Objective- to promote traditional and efficient natural irrigation systems and watershed management programmes so that adequate water is available for drinking and for agriculture.
About the project area – Village Ramanwadi
A survey of few villages was done in the year 2000. One of the important criteria for survey was need for development. The survey was conducted of villages in Kolhapur district of Maharashtra state.
As a result of this survey village named Ramanwadi was selected as first site to initiate the Venu Madhuri activities. Ramanwadi is located 55 km’s from Kolhapur town in Radhanagari taluka.
Venu Madhuri’s vision for – Village Ramanwadi
Work towards the development of Ramanwadi community into self-sufficient unit, & to help the community by providing know-how, inspiration, counseling, manpower, materials & funds. So that Ramanwadi becomes a model village for other villages to follow.
Back Ground: Village Ramanwadi (56 houses with 360 heads) comes under heavy rainfall area (Average rainfall 3818 mm, with 120 rainy days) is situated on Sahyadri ranges (Western Ghats). Ramanwadi is located off the road in isolated forest region where the basic facilities like road, health center, secondary education, market are still missing. For basic requirement like matchstick or salt villagers, walk three km down and up the hill. Several cases of emergency pregnant ladies being carried through bullock cart got delivered in the cart causing fatal treat to baby and mother.
The paradox is Ramanwadi although located in heavy rainfall area faced water crises for drinking during March to May and for irrigation for eight months of non-monsoon. Monsoon based agriculture by growing paddy and finger millet was part source of sustenance. Other than the 4 months of monsoon based agriculture, for livelihood villagers use to depend on forest by collecting non-timer forest produce or fuel wood and timber for the industrial need. The family head use to migrate for work as labor on power loom at Ichalkaranji (85 km from Ramanwadi). One of the prominent reasons for the water crises is heavy deforestation of the area. Forest cover always acts as sponge for holding water and binding soil together. Many villagers use to do illegal timber cutting as a source of livelihood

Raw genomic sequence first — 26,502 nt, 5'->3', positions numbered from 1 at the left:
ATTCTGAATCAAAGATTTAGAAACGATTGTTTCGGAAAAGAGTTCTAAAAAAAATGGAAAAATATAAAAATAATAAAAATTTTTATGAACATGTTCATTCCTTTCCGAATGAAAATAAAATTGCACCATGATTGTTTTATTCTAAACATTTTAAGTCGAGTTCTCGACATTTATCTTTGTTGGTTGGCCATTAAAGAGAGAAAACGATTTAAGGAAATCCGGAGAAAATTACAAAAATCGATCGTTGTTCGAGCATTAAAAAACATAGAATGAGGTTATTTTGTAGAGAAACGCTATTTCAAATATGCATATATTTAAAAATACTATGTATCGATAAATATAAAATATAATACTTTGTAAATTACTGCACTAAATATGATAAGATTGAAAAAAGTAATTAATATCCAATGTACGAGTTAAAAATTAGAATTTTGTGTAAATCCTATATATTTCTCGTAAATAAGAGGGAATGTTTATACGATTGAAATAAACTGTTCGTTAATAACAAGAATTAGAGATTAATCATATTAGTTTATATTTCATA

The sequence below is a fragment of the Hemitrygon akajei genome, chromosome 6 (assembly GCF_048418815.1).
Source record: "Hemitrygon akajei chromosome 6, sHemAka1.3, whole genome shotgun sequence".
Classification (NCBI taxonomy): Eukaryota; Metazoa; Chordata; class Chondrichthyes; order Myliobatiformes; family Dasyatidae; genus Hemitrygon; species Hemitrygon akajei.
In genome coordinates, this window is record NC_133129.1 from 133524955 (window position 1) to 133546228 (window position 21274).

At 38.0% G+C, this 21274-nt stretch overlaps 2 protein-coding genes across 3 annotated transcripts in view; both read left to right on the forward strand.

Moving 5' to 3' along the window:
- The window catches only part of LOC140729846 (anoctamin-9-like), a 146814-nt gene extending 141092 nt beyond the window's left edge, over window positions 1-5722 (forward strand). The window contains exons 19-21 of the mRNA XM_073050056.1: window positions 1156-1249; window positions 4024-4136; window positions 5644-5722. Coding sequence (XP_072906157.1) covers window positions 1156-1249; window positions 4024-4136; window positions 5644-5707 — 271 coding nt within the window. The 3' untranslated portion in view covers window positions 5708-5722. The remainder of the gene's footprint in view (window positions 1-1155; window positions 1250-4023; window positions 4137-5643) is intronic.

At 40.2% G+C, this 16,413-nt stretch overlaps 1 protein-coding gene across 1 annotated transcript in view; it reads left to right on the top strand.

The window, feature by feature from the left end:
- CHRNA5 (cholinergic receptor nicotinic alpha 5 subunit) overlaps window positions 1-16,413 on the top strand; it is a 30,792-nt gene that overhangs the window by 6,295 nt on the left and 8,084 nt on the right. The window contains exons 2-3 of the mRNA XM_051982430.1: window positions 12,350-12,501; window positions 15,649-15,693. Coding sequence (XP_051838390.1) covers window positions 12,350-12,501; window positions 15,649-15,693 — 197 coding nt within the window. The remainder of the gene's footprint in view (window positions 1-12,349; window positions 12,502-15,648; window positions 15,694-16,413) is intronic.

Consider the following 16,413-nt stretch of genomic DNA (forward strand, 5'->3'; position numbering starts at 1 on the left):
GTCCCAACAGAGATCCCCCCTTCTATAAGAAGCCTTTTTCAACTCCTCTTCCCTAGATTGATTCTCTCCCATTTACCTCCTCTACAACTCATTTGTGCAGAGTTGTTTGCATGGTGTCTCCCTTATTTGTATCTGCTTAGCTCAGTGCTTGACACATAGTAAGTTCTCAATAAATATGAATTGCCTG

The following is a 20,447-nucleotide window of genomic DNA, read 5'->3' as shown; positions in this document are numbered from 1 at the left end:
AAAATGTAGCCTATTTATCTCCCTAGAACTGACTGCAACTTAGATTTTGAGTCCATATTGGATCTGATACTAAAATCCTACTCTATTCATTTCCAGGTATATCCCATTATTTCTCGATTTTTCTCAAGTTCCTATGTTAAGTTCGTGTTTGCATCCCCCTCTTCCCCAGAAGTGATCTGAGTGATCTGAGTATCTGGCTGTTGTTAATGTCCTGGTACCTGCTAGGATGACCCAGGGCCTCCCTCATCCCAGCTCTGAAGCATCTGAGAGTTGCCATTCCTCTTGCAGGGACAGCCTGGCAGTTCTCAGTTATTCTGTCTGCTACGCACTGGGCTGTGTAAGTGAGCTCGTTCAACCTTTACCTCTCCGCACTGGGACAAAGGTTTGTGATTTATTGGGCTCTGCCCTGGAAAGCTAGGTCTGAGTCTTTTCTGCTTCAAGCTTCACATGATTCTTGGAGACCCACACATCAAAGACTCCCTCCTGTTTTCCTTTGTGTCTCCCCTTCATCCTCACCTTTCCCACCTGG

Situation before & now
In 2003 Venu Madhuri with villagers decided to work on watershed development project. The situation of agriculture in 2003 was very pathetic. Whole Ramanwadi village had 2.5 acre of land under perennial irrigation.
Venu Madhuri with villagers completed three projects. First one was a percolation tank on a stream in 2003, and two irrigation projects in 2004 and 2006. As a result of the work today Ramanwadi has 50 acres of land under perennial irrigation. The irrigation projects have benefitting 40 families.
In 2004 the sugarcane production of whole Ramanwadi village was 75 tones and in 2009 the production of sugarcane was 700 tones (@ Rs 2000/tone in 2009) Sugarcane cutting labor of worth Rs 80,000 is generated every year at village. With sugarcane villagers grow oilseeds, vegetables, and millets for personal consumption and surplus goes for market sale. Irrigation project has changed the economy of the region. Following are the few cases.
The first project was completed in 2004. In which a perennial stream was tapped and the water is channelized through a three inch PVC pipe of 2700 feet length. Locally available traditional knowledge of channelizing water from high point to low available agriculture fields with help of gravitational force was utilized. PVC pipe was used to avoid losses due to percolation and evaporation.
Villagers contributed in cash, free labor and grains. The total contribution of villagers for the project was 50% to project cost. 11 acres of waste land came under perennial irrigation benefitting forty families. Villagers recovered their money in first 3 months
After the success of first project, the second project was planned on the same principles and got completed in 2006. 9500 feet PVC pipeline of 4 inch diameter was laid to carry water from perennial stream. It’s a unique project where villagers’ hard work and their strong desire were challenged by natural terrain. The pipe is laid through streams, valleys and very uneven land. Villagers contributed in cash, free labor and grains. 39 acres of land came under perennial irrigation.